Sunday, January 30, 2011

to change or not to change

That which we call a rose by any other name would smell as sweet -- or so Shakespeare would have us believe. Perhaps that's true, but wouldn't renaming certain roses 'lilacs' and some 'daisies' and others 'mums' begin to get a little confusing?

Ay, and there's the rub in the decision to change one's name after marriage, a decision reserved most often and almost solely for women. Since becoming engaged, I have struggled with this issue. I still haven't come to any clear-cut decision. No matter what I decide, it will be either a bureaucratic or personal nuisance, or possibly both. Should I keep my name, I will constantly be asked to explain to those I encounter why I made such a decision, or having to explain that no, my last name is not the same as my co-conspirator's, it is ___. If I change it, I'll have all the bureaucratic hoops to navigate, contacting all sorts of people and businesses and agencies to let them know that I'm married, my status has changed, and so has my name. (Will I have to do this anyway? I actually have no idea.) By keeping my name, I could be accused of all sorts of things, such as not being committed enough to family, being too selfish, not letting go of the past, and a multitude of other ridiculous accusations that I cannot even fathom. It's tempting to keep my name just to spite -- to challenge -- such senseless judgments and preconceptions (or more appropriately misconceptions) about the role women are expected to play as spouses and mothers.

Further, surnames are so loaded with patriarchal symbolism that it's almost as if I cannot make a completely 'feminist' choice. My last name is that of my father, not that of my mother, etc., etc., back through the family genealogy. And then the confusion of naming children. Hyphenation seems an obvious compromise, but an incredibly imperfect one.

All feminist and social issues and annoyances aside, this has been my name for the past 30+ years. Changing it would inevitably confuse everyone who would have no reason to know that my relationship status is changing in the law's eyes. It would even be confusing to myself, learning to call myself another name, someone else's name.

On the other hand, the co-conspirator has a much more interesting last name than I, as well as one that carries much more clout around here. (Honestly, if that weren't the case, I wonder if this would be as difficult a decision. I wonder if therein lies my answer?) Moreover, certainly there is something deliciously enticing about reinventing oneself under a new name, and this is probably one of the easiest ways to go about that. More importantly, it would be nice to share the same last name with the co-conspirator, as a symbol of being part of the same family, and of starting a new one. But in the process, it would be nice to honor both of the families from which we came instead of just one.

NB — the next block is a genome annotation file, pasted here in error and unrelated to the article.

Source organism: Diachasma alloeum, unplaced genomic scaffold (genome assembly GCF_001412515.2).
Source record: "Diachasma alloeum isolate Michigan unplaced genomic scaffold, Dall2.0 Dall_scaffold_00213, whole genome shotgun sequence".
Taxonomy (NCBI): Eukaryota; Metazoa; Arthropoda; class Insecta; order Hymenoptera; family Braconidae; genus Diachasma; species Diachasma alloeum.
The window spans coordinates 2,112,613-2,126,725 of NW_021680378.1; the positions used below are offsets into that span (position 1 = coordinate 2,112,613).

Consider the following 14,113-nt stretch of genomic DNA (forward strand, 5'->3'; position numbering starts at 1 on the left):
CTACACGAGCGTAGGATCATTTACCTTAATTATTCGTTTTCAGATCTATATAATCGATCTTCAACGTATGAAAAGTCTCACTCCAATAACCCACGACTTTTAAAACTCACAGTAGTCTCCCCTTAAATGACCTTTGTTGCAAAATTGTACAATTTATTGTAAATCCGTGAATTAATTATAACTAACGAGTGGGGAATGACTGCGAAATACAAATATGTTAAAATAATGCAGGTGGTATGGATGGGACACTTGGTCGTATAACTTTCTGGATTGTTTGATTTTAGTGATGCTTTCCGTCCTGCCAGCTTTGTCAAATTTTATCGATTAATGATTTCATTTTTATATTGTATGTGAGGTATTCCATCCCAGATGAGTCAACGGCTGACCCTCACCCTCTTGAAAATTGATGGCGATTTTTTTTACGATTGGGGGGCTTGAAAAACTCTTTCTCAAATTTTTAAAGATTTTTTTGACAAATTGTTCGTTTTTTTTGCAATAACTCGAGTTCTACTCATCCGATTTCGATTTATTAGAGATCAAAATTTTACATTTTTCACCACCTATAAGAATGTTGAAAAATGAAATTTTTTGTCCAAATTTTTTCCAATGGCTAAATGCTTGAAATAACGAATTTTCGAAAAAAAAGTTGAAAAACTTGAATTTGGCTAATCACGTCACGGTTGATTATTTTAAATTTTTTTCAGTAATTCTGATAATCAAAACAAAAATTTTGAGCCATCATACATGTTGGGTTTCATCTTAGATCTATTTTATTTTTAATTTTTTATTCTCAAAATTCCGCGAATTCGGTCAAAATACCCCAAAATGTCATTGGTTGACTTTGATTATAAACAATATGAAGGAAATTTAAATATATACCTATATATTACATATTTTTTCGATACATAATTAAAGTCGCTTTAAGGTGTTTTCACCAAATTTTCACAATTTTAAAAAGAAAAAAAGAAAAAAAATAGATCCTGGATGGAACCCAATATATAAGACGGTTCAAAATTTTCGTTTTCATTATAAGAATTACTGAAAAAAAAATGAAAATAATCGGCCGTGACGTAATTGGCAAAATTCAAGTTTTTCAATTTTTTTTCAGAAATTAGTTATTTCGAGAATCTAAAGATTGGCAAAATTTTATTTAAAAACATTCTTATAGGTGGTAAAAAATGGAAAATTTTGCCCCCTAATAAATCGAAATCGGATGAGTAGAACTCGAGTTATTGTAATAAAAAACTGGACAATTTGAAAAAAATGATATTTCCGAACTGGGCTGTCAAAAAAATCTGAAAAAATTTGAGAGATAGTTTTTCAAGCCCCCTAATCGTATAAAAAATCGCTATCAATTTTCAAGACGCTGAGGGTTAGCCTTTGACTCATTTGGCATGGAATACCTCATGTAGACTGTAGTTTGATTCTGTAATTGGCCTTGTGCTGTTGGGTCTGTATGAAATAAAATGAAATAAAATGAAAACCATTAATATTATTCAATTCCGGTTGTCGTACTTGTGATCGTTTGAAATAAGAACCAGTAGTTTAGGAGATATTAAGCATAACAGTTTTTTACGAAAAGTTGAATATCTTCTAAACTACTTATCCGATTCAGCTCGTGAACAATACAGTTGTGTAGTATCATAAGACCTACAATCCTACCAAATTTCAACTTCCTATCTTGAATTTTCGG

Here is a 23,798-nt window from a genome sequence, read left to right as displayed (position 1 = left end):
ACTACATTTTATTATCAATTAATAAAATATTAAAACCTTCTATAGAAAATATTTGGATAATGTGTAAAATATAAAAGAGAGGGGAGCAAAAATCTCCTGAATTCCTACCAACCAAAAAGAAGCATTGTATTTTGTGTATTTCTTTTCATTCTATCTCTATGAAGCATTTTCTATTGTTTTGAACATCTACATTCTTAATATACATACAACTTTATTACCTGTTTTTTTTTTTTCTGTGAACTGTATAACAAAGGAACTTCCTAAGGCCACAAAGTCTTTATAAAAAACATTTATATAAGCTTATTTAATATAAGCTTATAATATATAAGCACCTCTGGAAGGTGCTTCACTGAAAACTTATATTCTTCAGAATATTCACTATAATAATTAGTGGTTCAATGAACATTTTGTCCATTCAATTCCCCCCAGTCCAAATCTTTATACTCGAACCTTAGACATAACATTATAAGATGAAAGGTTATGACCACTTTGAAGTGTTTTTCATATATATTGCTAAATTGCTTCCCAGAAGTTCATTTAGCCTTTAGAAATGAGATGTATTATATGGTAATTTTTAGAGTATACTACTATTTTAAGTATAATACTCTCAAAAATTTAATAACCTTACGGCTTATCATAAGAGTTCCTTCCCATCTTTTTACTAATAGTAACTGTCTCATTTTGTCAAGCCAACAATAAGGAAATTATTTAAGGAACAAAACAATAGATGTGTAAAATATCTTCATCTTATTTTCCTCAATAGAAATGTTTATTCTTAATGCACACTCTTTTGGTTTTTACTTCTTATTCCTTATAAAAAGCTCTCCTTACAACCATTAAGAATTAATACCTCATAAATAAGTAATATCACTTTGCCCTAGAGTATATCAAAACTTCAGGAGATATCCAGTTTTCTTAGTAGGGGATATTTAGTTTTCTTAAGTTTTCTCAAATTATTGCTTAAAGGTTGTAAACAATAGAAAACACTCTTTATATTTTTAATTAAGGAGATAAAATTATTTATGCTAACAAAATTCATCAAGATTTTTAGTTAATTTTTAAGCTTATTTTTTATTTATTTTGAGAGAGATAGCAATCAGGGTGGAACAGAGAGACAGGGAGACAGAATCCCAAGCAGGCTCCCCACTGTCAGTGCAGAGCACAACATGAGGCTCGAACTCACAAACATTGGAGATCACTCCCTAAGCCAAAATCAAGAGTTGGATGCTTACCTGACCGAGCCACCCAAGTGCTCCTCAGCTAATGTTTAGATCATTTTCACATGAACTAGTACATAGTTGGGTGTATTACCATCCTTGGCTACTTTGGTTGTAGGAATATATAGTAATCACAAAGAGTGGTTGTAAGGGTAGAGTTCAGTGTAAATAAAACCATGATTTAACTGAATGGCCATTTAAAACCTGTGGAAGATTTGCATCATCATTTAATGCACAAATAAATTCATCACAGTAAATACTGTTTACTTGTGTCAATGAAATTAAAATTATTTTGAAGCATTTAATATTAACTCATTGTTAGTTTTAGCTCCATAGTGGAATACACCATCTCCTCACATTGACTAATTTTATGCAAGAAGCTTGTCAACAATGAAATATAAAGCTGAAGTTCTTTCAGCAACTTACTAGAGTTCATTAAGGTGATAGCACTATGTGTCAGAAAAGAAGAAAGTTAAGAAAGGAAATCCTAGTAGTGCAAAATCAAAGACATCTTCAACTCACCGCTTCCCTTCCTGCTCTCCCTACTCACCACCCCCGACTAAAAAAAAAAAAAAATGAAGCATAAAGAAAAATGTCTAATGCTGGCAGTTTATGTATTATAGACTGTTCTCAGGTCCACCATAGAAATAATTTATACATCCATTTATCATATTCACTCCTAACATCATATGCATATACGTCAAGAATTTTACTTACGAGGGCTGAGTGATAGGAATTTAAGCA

Is there a non-awkward way to do that?

These small things, a niftier, snazzier last name that carries a little weight + a reinventing of my public persona currently are of equal weight on the scale with all the rest of my stick it to the 'man' mentality. Ideally, the social issues wouldn't play into it. I'd freely admit to overthinking, but this is my - our - identity, which is not something that can necessarily be taken lightly.

At least I have a few more months to decide.

4 comments:

  1. No non-awkward way, I imagine :\ It's so unfair we're put in this position to begin with. I personally don't think there's a single right decision, either from a feminist or a personal perspective. Wishing you the best and hoping you'll feel at peace with whatever you decide.

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  2. I haven't come up with a non-awkward way either. Thank you for your kind words and support! I'm sure the 'answer' will come to me, one way or another.

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  3. It's an incredibly personal decision. My husband and I opted to both hyphenate (and were blessed with two last names that hyphenated well.) Neither of us wanted to lose our names (I consider my pre-hyphenated last name as much my mother's as my father's because she's had it for 40 years), but we also wanted to have the same name as one another and, most importantly, our children. Being the only two people in the world with our name is pretty cool. It's a one-generation fix, however, as our children will already have a hyphenated name and face their own challenges of how to deal with it. For us, it was the right decision. People like to tell me I hyphenated my name incorrectly (his name before my name simply sounded better, we both agreed) and are surprised he hyphenated his, but it works for us. And I love having his name almost as much as I love him having mine.

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  4. Ha! I didn't know there was a 'correct' way to hyphenate. My mom keeps telling me not to hyphenate mine, but I only would if the co-conspirator changed his as well. Ultimately, I'd like us both to change our names in some way, either my last name becoming both of our middle names, or one of them, or some other way; he seems unwilling to do anything like that, so I am ultimately unwilling to go through the wretched paperwork alone. I'd like our mythical kids to have the same last name as well, but I can tell you this right now: Whatever my last name when they are born, that will be theirs. Thank you for sharing your story! It's nice to know I'm not the only one to struggle with this decision.

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